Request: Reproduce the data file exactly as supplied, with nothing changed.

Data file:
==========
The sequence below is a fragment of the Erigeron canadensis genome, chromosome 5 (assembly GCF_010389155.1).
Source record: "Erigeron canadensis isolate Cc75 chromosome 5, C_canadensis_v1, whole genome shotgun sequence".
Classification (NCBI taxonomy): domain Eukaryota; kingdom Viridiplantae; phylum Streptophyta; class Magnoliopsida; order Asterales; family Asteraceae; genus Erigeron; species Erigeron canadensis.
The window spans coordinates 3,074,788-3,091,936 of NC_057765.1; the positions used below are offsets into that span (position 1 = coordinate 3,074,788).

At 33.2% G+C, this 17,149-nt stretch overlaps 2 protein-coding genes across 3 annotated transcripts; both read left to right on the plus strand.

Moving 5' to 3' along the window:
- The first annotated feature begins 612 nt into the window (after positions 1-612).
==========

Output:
The sequence below is a fragment of the Erigeron canadensis genome, chromosome 5 (assembly GCF_010389155.1).
Source record: "Erigeron canadensis isolate Cc75 chromosome 5, C_canadensis_v1, whole genome shotgun sequence".
Classification (NCBI taxonomy): domain Eukaryota; kingdom Viridiplantae; phylum Streptophyta; class Magnoliopsida; order Asterales; family Asteraceae; genus Erigeron; species Erigeron canadensis.
The window spans coordinates 3,074,788-3,091,936 of NC_057765.1; the positions used below are offsets into that span (position 1 = coordinate 3,074,788).

At 33.2% G+C, this 17,149-nt stretch overlaps 2 protein-coding genes across 3 annotated transcripts; both read left to right on the plus strand.

Moving 5' to 3' along the window:
- The first annotated feature begins 612 nt into the window (after positions 1-612).